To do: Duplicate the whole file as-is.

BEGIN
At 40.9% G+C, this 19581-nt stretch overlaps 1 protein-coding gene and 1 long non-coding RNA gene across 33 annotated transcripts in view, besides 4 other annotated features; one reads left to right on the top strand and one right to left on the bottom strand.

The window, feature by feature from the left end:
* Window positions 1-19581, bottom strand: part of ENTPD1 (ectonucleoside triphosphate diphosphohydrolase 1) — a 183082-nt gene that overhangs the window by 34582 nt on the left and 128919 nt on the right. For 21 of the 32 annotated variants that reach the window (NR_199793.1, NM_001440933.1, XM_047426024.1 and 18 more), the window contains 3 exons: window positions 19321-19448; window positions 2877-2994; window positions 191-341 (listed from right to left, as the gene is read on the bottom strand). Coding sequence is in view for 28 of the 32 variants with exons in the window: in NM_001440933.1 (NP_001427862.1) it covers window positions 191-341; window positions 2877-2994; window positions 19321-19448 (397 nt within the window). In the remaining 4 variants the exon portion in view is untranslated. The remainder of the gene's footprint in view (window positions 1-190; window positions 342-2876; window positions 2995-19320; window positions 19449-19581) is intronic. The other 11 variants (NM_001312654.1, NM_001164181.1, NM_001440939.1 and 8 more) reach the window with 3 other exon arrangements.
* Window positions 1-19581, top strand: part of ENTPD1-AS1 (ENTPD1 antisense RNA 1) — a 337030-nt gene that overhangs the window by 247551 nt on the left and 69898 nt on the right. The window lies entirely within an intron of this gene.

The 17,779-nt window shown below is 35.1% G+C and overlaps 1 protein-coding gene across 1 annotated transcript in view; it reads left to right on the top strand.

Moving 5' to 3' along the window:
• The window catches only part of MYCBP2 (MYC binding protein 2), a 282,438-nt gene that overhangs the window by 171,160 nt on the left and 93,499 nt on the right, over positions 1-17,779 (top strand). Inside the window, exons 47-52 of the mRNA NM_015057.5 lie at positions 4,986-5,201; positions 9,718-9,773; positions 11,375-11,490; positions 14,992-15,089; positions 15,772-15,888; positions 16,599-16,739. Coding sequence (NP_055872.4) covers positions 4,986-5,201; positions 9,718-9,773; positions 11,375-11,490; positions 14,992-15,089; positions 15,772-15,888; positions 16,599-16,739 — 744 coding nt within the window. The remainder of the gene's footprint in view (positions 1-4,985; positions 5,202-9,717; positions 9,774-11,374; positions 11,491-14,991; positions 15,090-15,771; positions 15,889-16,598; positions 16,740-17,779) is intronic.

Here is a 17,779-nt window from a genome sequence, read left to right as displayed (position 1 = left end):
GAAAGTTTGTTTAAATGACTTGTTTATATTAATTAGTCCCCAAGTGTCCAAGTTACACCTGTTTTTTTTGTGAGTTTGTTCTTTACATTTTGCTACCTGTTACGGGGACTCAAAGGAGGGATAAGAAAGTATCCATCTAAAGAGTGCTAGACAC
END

At 40.9% G+C, this 19581-nt stretch overlaps 1 protein-coding gene and 1 long non-coding RNA gene across 33 annotated transcripts in view, besides 4 other annotated features; one reads left to right on the top strand and one right to left on the bottom strand.

The window, feature by feature from the left end:
* Window positions 1-19581, bottom strand: part of ENTPD1 (ectonucleoside triphosphate diphosphohydrolase 1) — a 183082-nt gene that overhangs the window by 34582 nt on the left and 128919 nt on the right. For 21 of the 32 annotated variants that reach the window (NR_199793.1, NM_001440933.1, XM_047426024.1 and 18 more), the window contains 3 exons: window positions 19321-19448; window positions 2877-2994; window positions 191-341 (listed from right to left, as the gene is read on the bottom strand). Coding sequence is in view for 28 of the 32 variants with exons in the window: in NM_001440933.1 (NP_001427862.1) it covers window positions 191-341; window positions 2877-2994; window positions 19321-19448 (397 nt within the window). In the remaining 4 variants the exon portion in view is untranslated. The remainder of the gene's footprint in view (window positions 1-190; window positions 342-2876; window positions 2995-19320; window positions 19449-19581) is intronic. The other 11 variants (NM_001312654.1, NM_001164181.1, NM_001440939.1 and 8 more) reach the window with 3 other exon arrangements.
* Window positions 1-19581, top strand: part of ENTPD1-AS1 (ENTPD1 antisense RNA 1) — a 337030-nt gene that overhangs the window by 247551 nt on the left and 69898 nt on the right. The window lies entirely within an intron of this gene.

The 17,779-nt window shown below is 35.1% G+C and overlaps 1 protein-coding gene across 1 annotated transcript in view; it reads left to right on the top strand.

Moving 5' to 3' along the window:
• The window catches only part of MYCBP2 (MYC binding protein 2), a 282,438-nt gene that overhangs the window by 171,160 nt on the left and 93,499 nt on the right, over positions 1-17,779 (top strand). Inside the window, exons 47-52 of the mRNA NM_015057.5 lie at positions 4,986-5,201; positions 9,718-9,773; positions 11,375-11,490; positions 14,992-15,089; positions 15,772-15,888; positions 16,599-16,739. Coding sequence (NP_055872.4) covers positions 4,986-5,201; positions 9,718-9,773; positions 11,375-11,490; positions 14,992-15,089; positions 15,772-15,888; positions 16,599-16,739 — 744 coding nt within the window. The remainder of the gene's footprint in view (positions 1-4,985; positions 5,202-9,717; positions 9,774-11,374; positions 11,491-14,991; positions 15,090-15,771; positions 15,889-16,598; positions 16,740-17,779) is intronic.

Here is a 17,779-nt window from a genome sequence, read left to right as displayed (position 1 = left end):
GAAAGTTTGTTTAAATGACTTGTTTATATTAATTAGTCCCCAAGTGTCCAAGTTACACCTGTTTTTTTTGTGAGTTTGTTCTTTACATTTTGCTACCTGTTACGGGGACTCAAAGGAGGGATAAGAAAGTATCCATCTAAAGAGTGCTAGACAC